As it seems all other activities are in lockdown all around the world with the Covid-19 pandemic taking centre stage, politics is still finding a way to thrive. It has been a difficult period all around the world. Economies are suffering and more disturbing, lives are being lost. In the midst of all these, just as it is human nature, lots of people are already making plans for the post-epidemic period, just as ‘politicking’ has not stopped. Particularly in Nigeria, politics has shrouded the sharing of palliatives, the treatment of the sick and the various supports expected from the government to manage the effects of the pandemic.
Nigeria has had her fair share of fatalities. It is regrettable that those precious souls have been lost and condolences to their loved ones. Probably, the biggest scalp the pandemic has taken so far in Nigeria is that of the Chief of Staff to President Muhammadu Buhari – Abba Kyari. As his treatment and burial showed – all animals are equal but some are more equal than the others. Kyari was a popular figure in Buhari’s government, probably one of the most powerful Chief of Staff in the history of Nigeria.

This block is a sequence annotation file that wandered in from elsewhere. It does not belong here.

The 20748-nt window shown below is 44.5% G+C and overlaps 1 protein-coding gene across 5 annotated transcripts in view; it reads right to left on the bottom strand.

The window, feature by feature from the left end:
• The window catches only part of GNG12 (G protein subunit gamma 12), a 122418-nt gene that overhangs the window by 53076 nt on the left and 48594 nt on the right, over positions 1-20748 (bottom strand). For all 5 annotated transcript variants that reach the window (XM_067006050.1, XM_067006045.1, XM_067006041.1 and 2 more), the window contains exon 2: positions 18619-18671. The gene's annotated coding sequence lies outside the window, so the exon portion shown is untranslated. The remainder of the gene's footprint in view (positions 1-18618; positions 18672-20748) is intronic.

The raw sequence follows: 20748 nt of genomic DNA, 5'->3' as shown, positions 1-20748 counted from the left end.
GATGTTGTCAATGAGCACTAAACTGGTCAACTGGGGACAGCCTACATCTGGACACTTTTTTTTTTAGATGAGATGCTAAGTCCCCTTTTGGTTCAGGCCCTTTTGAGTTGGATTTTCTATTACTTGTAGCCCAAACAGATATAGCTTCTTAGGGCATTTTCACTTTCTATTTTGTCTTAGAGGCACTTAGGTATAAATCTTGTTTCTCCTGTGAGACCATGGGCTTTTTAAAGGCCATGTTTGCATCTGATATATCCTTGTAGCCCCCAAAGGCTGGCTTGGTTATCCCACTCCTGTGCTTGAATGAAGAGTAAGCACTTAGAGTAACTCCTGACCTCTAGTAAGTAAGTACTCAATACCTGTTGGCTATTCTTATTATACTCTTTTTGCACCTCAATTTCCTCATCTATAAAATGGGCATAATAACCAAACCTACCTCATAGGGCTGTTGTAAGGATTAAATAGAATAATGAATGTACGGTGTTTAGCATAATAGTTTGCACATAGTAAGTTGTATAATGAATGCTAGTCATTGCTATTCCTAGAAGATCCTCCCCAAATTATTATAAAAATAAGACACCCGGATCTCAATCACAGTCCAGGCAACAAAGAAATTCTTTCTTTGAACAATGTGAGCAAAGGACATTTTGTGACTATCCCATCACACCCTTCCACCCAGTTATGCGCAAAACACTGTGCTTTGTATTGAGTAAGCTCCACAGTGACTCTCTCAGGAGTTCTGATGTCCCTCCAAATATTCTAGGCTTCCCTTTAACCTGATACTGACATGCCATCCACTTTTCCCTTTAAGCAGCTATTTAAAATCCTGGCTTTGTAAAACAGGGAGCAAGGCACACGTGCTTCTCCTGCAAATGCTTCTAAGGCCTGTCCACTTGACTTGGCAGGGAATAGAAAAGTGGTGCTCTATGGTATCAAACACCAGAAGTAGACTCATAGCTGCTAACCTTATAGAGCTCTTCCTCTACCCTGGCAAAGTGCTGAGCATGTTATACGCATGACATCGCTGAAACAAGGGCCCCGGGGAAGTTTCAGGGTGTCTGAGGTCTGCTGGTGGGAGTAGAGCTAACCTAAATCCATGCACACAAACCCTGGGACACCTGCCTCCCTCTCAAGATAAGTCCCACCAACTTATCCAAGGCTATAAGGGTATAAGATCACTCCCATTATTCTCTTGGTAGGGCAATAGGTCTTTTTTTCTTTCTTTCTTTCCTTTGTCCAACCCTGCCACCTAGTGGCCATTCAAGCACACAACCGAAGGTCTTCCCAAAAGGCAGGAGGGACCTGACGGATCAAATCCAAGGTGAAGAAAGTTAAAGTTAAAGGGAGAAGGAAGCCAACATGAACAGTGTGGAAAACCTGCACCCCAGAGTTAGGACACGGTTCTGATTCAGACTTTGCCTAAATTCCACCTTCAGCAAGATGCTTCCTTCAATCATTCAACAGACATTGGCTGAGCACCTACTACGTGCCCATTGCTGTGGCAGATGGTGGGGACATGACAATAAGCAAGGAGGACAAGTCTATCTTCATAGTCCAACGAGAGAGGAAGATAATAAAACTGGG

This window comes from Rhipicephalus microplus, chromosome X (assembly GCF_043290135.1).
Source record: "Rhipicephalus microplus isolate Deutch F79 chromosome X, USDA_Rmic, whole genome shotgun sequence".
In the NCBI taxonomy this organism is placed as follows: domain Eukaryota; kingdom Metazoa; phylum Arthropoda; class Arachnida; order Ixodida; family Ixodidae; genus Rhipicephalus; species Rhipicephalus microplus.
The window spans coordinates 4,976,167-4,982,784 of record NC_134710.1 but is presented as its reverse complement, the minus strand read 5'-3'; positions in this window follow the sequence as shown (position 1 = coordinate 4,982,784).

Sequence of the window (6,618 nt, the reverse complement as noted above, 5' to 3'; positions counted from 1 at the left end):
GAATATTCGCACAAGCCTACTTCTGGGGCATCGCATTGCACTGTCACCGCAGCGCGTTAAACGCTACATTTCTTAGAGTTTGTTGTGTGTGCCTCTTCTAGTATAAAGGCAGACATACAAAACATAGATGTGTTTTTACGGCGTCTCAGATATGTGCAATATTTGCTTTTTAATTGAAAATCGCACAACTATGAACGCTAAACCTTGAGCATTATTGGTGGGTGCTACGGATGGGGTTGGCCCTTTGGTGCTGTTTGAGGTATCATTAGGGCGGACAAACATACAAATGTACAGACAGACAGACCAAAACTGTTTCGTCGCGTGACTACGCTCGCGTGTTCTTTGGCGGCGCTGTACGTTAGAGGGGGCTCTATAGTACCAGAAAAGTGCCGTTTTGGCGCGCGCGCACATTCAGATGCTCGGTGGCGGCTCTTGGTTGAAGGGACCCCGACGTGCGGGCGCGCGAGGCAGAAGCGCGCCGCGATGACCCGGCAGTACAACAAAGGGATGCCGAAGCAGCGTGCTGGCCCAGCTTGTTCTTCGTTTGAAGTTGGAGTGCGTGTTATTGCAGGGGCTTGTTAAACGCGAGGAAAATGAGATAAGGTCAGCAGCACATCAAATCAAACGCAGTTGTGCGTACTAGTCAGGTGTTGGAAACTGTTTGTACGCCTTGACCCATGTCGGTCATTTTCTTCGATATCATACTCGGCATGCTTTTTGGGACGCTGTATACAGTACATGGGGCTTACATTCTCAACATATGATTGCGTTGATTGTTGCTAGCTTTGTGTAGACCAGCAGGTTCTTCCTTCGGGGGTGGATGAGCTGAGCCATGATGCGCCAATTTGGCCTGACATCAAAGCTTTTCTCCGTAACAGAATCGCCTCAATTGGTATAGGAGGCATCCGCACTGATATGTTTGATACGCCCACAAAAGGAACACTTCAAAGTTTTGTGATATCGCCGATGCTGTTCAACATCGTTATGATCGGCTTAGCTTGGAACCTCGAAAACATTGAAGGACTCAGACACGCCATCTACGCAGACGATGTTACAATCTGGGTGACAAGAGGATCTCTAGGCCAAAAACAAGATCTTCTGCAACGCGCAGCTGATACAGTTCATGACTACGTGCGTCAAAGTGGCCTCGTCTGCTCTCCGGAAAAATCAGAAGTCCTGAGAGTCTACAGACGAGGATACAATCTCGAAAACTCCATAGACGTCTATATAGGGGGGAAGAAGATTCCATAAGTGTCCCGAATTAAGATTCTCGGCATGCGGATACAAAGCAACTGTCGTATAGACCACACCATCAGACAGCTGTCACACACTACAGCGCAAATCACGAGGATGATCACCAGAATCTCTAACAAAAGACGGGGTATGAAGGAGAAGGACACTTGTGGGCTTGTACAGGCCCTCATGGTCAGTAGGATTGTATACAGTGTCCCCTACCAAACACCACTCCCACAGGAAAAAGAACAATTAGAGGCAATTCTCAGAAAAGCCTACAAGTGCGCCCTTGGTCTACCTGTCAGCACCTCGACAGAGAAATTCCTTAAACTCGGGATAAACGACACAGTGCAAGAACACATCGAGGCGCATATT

Kyari was Buhari’s right hand man.
Prior to Kyari’s death and even after, the performance of the federal government in taking care of the pandemic has been in question. The leadership the federal government has provided in the face of the pandemic is at best confusing. It appears that Nigerians are not comfortable having a leader that is not seen to be everywhere, showing that he is in charge in speech and in deed. It brings to the fore, the type of leader and leadership Nigerians will be leaning towards when it is time to choose in 2023. One of the names that has not stop popping up whenever this discussion comes up is that of Bola Ahmed Tinubu. A political gathering of who is who in Nigeria today is not complete without the mention of Tinubu.